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Photo of Anne at an activity laughing

When Anne first went to Rotherham Sight & Sound (RSS) following a visit from Pete who was one of our Community Advice Officers (CAOs), little did she know what a big part of her life RSS, SRSB and our clients would become for her.

She recalls the day that Pete visited not long after our centre in Rotherham had just opened and helped her to fill out some forms “Pete was the nicest grumpy man I had ever met!” she jokes, “He encouraged me to visit the centre and before I knew it, there I was, armed with butterfly buns and biscuits at one of the groups!”

Anne had worked in catering for many years, as a chef at the old Woolworths in Rotherham then working in various hospitality settings, such as hotels in the Devon area. She returned to the north in 2012 and Anne’s husband sadly passed away in 2017.

Anne is sightless in one eye and her central vision has now deteriorated in the other as a result of a growth behind the eye. She also now has cataracts. However, she is quick to point out that she keeps a positive attitude “Do what you can and don’t think that you can’t do things. Just do things in a different way, just go and try things.”

This is certainly what Anne has done since accessing our services. She has joined several groups including the Hard of Hearing group, Tinnitus Group, flower arranging, tango, tai chi, day trips, theatre trips and more! She has also had practical support with benefits forms from our CAOs “I don’t care which CAO it is, they are all as good as each other!”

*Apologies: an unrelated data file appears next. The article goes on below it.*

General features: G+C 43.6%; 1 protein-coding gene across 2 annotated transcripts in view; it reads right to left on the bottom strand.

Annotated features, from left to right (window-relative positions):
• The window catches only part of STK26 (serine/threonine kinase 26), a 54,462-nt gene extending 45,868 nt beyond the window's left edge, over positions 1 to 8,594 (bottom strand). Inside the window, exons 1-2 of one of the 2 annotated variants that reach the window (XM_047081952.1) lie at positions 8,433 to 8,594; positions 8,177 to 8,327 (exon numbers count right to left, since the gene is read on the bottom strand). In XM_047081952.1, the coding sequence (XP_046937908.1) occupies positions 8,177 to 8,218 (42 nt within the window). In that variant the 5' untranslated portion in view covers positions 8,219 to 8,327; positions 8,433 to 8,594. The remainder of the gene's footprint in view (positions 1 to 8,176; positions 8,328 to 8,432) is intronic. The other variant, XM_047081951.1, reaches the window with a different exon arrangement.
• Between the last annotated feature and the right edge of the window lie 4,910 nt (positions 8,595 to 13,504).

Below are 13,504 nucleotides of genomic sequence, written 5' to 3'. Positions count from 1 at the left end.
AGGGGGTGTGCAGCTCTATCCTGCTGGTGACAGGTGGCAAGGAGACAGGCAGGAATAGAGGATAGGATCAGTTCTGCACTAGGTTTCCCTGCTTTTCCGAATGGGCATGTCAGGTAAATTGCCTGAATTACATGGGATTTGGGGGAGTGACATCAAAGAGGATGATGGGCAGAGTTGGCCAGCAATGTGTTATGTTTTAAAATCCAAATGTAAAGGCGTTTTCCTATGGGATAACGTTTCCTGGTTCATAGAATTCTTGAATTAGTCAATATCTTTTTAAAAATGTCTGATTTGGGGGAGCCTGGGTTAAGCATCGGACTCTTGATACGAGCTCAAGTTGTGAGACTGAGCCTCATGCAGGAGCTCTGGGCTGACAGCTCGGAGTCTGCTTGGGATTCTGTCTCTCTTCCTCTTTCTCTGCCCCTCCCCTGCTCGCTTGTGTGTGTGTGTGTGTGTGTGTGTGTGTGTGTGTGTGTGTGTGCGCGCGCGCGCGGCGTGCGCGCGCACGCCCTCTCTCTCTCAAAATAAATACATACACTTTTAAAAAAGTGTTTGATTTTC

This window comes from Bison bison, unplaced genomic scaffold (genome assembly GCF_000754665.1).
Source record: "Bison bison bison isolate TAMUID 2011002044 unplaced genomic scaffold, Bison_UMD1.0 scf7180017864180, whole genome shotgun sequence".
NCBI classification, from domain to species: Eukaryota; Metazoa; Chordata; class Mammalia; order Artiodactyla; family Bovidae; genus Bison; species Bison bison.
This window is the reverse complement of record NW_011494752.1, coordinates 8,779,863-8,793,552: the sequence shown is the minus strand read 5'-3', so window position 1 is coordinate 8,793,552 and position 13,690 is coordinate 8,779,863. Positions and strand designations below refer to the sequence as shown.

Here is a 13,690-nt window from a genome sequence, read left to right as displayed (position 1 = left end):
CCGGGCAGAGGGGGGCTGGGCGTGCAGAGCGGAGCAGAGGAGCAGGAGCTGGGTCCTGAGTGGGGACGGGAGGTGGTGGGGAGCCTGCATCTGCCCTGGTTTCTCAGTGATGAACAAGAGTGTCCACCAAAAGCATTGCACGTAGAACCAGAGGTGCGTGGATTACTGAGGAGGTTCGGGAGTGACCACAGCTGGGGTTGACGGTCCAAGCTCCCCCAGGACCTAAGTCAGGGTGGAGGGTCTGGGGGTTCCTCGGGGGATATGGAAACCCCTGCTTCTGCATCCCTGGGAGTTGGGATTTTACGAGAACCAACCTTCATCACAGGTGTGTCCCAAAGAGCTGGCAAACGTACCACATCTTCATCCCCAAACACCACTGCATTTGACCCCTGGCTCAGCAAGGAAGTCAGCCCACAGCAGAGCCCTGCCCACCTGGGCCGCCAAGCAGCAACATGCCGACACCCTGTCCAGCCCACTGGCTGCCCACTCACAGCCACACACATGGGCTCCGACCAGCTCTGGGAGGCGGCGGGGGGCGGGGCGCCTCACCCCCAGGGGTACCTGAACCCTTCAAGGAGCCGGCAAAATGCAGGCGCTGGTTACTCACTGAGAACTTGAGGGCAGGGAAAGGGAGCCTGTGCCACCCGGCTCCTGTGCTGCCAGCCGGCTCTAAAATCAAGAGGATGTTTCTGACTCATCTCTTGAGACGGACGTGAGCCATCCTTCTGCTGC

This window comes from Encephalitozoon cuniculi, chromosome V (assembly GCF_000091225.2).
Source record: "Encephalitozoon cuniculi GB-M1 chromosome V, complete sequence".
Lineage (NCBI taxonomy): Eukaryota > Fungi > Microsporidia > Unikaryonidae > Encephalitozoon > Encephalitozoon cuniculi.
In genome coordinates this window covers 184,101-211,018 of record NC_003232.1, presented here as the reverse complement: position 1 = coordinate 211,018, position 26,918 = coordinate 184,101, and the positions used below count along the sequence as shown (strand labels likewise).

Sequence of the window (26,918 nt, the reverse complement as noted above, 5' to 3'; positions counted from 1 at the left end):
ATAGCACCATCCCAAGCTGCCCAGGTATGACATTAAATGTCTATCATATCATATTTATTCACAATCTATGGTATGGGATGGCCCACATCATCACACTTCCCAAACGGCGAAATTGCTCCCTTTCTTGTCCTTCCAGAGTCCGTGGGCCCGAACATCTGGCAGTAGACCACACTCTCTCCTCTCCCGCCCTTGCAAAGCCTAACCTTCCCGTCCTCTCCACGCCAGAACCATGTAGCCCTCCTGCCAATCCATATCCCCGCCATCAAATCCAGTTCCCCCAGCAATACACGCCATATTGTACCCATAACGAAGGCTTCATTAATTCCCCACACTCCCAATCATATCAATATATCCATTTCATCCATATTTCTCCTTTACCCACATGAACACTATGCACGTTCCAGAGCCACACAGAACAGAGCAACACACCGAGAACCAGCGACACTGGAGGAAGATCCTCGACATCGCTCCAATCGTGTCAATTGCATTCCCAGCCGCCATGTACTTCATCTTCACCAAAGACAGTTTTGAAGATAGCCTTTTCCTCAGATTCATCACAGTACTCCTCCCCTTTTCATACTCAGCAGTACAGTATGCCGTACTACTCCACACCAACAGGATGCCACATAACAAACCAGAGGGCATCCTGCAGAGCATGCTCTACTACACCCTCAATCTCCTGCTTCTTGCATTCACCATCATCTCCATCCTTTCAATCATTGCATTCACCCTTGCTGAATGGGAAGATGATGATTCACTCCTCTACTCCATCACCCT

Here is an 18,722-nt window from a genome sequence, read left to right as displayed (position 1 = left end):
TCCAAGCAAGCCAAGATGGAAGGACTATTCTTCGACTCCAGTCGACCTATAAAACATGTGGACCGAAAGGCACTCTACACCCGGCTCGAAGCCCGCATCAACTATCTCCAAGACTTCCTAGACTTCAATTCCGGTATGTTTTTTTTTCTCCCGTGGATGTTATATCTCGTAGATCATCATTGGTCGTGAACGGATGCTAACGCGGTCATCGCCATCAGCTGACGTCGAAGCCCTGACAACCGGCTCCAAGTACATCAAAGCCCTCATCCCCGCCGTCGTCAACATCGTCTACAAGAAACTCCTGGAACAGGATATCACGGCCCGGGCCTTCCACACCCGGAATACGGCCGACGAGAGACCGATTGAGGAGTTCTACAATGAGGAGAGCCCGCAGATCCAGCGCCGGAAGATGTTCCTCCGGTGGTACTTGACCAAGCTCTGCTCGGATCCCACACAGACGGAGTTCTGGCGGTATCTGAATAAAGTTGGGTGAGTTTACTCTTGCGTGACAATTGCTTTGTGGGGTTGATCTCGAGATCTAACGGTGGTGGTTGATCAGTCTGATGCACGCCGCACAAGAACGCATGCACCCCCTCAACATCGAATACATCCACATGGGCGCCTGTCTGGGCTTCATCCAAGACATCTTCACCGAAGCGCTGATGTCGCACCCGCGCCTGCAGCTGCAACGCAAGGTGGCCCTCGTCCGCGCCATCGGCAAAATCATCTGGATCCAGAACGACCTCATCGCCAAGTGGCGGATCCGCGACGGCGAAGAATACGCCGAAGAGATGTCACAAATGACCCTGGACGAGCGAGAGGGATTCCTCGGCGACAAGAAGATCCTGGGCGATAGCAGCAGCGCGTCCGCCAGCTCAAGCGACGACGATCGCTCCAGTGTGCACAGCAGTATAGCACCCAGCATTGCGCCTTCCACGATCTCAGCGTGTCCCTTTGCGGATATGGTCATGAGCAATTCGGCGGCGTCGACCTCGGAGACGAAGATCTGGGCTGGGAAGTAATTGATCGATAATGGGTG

Anne also talks about the people she has met “It is through RSS and SRSB that I met several other clients who have now become firm friends. And I never dreamed that I would end up dancing with the Mayor of Rotherham!” (During a visit at one of the groups) “I have had fantastic experiences, such as visiting the Jewish Museum in Nottingham, the Mosque in Sheffield, the National Arboretum and many other trips.”

Our groups and other services help to increase our clients’ confidence and can be a stepping stone to them feeling that their sight loss doesn’t define them – they can access many things they may have thought weren’t possible and discover new and different things, so that whatever stage someone is at on their sight loss journey, they can plan for their future, whatever that may be.

In the case of Anne, she has now turned her hand to volunteering, something that many clients like to do, both to give something back and to share their lived experience to support others. Anne now facilitates the Charles Bonnet Syndrome (CBS) Group and during lockdown, she adapted to support clients by being one of or team of volunteers contacting clients by telephone and also running the CBS group by telephone conferencing while restrictions prevented the groups taking place in-person.

Like many of us, Anne is looking forward to getting back to accessing our services as we transition back to ‘the new normal’. She finishes by saying “Without RSS and SRSB I would have had a life, but not as good a life. There is always something new, and my advice is keep open to doing lots of things!”

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